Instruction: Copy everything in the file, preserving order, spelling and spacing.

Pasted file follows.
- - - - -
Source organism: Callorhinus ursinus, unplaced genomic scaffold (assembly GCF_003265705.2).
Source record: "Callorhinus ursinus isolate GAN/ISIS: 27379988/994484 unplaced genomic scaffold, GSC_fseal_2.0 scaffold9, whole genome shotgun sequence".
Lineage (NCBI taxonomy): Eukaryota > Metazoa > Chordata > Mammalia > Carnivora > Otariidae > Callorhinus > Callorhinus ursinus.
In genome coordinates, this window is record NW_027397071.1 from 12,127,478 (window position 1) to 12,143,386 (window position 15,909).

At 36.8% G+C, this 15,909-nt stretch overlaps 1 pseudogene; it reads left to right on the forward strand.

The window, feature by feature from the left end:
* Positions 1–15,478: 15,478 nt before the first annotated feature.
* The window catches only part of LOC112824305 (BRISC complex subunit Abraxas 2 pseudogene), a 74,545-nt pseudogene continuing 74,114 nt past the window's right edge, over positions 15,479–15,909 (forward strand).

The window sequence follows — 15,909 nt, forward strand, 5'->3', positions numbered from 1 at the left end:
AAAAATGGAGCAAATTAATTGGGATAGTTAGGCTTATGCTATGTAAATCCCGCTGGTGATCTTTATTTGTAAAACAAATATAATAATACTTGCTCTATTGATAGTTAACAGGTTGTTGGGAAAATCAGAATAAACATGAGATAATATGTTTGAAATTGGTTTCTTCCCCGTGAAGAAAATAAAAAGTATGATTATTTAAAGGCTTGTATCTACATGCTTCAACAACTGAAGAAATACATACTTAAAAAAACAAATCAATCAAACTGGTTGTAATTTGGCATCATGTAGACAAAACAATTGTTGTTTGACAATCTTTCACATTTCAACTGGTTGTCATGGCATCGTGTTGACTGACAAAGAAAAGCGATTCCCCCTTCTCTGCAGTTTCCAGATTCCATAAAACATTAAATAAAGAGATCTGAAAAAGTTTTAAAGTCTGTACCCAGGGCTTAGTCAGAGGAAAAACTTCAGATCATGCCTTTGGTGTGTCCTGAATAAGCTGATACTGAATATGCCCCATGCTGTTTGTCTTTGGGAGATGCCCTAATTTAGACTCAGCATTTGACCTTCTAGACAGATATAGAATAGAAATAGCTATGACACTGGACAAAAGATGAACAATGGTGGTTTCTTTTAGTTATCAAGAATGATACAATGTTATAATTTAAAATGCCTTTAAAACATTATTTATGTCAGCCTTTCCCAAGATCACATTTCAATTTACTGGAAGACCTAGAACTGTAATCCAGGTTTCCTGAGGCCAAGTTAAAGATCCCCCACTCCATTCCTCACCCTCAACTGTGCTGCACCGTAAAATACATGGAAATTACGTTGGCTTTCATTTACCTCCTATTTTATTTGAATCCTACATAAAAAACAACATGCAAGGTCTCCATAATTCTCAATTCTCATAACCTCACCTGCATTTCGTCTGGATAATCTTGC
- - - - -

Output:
Source organism: Callorhinus ursinus, unplaced genomic scaffold (assembly GCF_003265705.2).
Source record: "Callorhinus ursinus isolate GAN/ISIS: 27379988/994484 unplaced genomic scaffold, GSC_fseal_2.0 scaffold9, whole genome shotgun sequence".
Lineage (NCBI taxonomy): Eukaryota > Metazoa > Chordata > Mammalia > Carnivora > Otariidae > Callorhinus > Callorhinus ursinus.
In genome coordinates, this window is record NW_027397071.1 from 12,127,478 (window position 1) to 12,143,386 (window position 15,909).

At 36.8% G+C, this 15,909-nt stretch overlaps 1 pseudogene; it reads left to right on the forward strand.

The window, feature by feature from the left end:
* Positions 1–15,478: 15,478 nt before the first annotated feature.
* The window catches only part of LOC112824305 (BRISC complex subunit Abraxas 2 pseudogene), a 74,545-nt pseudogene continuing 74,114 nt past the window's right edge, over positions 15,479–15,909 (forward strand).

The window sequence follows — 15,909 nt, forward strand, 5'->3', positions numbered from 1 at the left end:
AAAAATGGAGCAAATTAATTGGGATAGTTAGGCTTATGCTATGTAAATCCCGCTGGTGATCTTTATTTGTAAAACAAATATAATAATACTTGCTCTATTGATAGTTAACAGGTTGTTGGGAAAATCAGAATAAACATGAGATAATATGTTTGAAATTGGTTTCTTCCCCGTGAAGAAAATAAAAAGTATGATTATTTAAAGGCTTGTATCTACATGCTTCAACAACTGAAGAAATACATACTTAAAAAAACAAATCAATCAAACTGGTTGTAATTTGGCATCATGTAGACAAAACAATTGTTGTTTGACAATCTTTCACATTTCAACTGGTTGTCATGGCATCGTGTTGACTGACAAAGAAAAGCGATTCCCCCTTCTCTGCAGTTTCCAGATTCCATAAAACATTAAATAAAGAGATCTGAAAAAGTTTTAAAGTCTGTACCCAGGGCTTAGTCAGAGGAAAAACTTCAGATCATGCCTTTGGTGTGTCCTGAATAAGCTGATACTGAATATGCCCCATGCTGTTTGTCTTTGGGAGATGCCCTAATTTAGACTCAGCATTTGACCTTCTAGACAGATATAGAATAGAAATAGCTATGACACTGGACAAAAGATGAACAATGGTGGTTTCTTTTAGTTATCAAGAATGATACAATGTTATAATTTAAAATGCCTTTAAAACATTATTTATGTCAGCCTTTCCCAAGATCACATTTCAATTTACTGGAAGACCTAGAACTGTAATCCAGGTTTCCTGAGGCCAAGTTAAAGATCCCCCACTCCATTCCTCACCCTCAACTGTGCTGCACCGTAAAATACATGGAAATTACGTTGGCTTTCATTTACCTCCTATTTTATTTGAATCCTACATAAAAAACAACATGCAAGGTCTCCATAATTCTCAATTCTCATAACCTCACCTGCATTTCGTCTGGATAATCTTGC